Image of typed emmerton letter

Short Teaching Module: Shared Space, Shared Experiences: Transnational Water Management around the Great Lakes


World historians sometimes work within a single sub-field, such as migration history or gender history, but they can also bring sub-fields together, as their perspectives, methods, and subject matter cross boundaries. In this essay, Meredith Denning discusses how her work brings together environmental and diplomatic history to better understand how humans’ perception of environmental change... Read More »

Short Teaching Module: The Forgotten Beirut-based Companies in the Global History of Capitalism


The history of capitalism has traditionally centered Europe, but the reality is that globalization and exchange has been shaped by actors from around the world. This teaching module explores the history of Levantine companies whose business practices led to the accumulation of large amounts of capital in the 19th century and whose actions and finances were an important influence on the history... Read More »

Photograph of a large ship loaded with shipping containers

Short Teaching Module: Using Ships as Guides for Transnational Adventures through World History


Ships travel across oceans and in doing so connect people in disparate places across the globe. In this essay, Brandon Tachco explains how a focus on ships as a theme can add much to the study of world history. As "in between" places like ships are transnational by definition and they provide engaging sources for students to study. Since much of the current global economy is predicated upon... Read More »

Sieyès, "What Is the Third Estate?" (1789)


Emmanuel–Joseph Sieyès was born at Fréjus, 3 May 1748. He was educated at a Jesuit school, became a licentiate of the canon law, and was appointed vicar–general by the bishop of Chartres. He first came into prominence with the publication of his pamphlet, "Qu’est ce que le tiers état?" In 1789, he was elected delegate to the Estates–General from Paris, and in the preliminary struggle for... Read More »

Image of a slave trading vessel

Slave Voyages

Slave Voyages is an essential project for those seeking to learn more about enslavement and imperial powers in the Atlantic World, the transatlantic slave trade and Middle Passage, and the African diaspora.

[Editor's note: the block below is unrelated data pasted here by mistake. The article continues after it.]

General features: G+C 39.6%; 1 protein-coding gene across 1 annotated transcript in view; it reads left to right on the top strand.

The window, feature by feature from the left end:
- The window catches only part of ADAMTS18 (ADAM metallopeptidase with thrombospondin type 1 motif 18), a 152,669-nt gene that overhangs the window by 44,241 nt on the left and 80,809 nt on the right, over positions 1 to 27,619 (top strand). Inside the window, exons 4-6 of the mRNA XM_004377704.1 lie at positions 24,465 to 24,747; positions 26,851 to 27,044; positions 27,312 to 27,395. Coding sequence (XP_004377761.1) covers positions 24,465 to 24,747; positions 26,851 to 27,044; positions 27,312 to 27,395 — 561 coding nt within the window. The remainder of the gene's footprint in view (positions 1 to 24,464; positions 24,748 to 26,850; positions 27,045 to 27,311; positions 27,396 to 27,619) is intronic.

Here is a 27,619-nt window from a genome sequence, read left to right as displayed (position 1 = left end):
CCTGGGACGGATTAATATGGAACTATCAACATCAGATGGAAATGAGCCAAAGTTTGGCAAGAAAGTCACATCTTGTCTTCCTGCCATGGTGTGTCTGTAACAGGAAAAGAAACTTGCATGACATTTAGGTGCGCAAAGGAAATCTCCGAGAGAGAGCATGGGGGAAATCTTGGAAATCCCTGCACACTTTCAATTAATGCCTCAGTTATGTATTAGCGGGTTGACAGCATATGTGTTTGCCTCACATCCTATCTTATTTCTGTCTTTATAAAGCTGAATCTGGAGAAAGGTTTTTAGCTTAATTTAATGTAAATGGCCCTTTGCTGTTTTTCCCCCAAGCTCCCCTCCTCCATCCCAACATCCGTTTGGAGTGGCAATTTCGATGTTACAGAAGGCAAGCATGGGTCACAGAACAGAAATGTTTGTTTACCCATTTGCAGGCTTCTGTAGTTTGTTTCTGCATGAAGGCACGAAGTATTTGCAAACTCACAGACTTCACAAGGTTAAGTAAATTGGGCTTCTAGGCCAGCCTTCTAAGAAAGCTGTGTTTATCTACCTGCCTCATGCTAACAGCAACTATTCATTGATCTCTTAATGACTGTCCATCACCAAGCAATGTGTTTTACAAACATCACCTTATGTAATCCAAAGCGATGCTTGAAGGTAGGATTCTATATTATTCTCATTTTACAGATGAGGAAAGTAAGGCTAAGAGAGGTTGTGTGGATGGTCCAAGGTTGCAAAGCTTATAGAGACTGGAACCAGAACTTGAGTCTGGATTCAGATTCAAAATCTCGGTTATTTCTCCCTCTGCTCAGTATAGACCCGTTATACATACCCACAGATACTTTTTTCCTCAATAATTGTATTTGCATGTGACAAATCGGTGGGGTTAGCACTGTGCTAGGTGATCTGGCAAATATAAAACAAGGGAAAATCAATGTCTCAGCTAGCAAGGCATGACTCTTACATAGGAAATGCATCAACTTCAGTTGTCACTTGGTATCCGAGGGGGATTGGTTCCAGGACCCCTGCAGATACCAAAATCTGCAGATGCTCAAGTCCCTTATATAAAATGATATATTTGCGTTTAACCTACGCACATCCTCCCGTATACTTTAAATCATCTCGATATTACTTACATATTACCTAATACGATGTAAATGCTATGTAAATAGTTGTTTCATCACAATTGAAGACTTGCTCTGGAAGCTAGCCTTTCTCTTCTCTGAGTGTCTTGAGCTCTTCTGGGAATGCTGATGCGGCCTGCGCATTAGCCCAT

Soccer Ball Assembly Using Child Labor


This photograph of a boy stitching together the parts of a soccer ball was taken in Pakistan in 1998 to document the use of child labor in manufacturing soccer balls and other athletic equipment in South Asia. In the upper right hand corner of the photo, a young girl is also working. Working long hours after or instead of school, child laborers suffer back injuries from crouching over a wooden... Read More »

Source Collection: Monarchy Embattled


Reality never matched the popular image of the all-powerful French King. Even Louis XIV, exalted by his own propagandists and many historians as the Sun King, never actually enjoyed that kind of authority. Theories of divine right, which linked the King to God, proved untenable for many. Yet, by the reign of Louis XIV the monarch was no longer a weak power against which nobles were regularly... Read More »

Source Collection: Social Causes of the French Revolution


Instead of bringing unity and a quick, political resolution to the questions of 1789, as intended by its originators, the Revolution was producing further conflicts. What had happened? Had the revolutionaries expected too much? Did the fault lie with the new political elite, because they excluded the lower classes from the optimistic prospects for change? Or did the leaders, despite their... Read More »

Southeast Asia in the Ming Shi-lu

A legendary repository for scholars of Southeast Asia and researchers interested in the Chinese World Order, Southeast Asia in the Ming Shi-lu is a veritable treasure trove of information on a dynamic region during a period of transcendental change.
Map showing railways across Eastern China, Korea, and Japan

Southern Manchuria Railway (1906-1945)


The world’s earliest locomotive-operated railroads, short stretches transporting coal and ore locally from mines to factories and furnaces, were developed in Britain between 1800 and 1825. Soon the potential for transporting all kinds of goods as well as passengers became apparent, and by the 1830s railways were also being built in France, Prussia and the United States. Shareholder companies... Read More »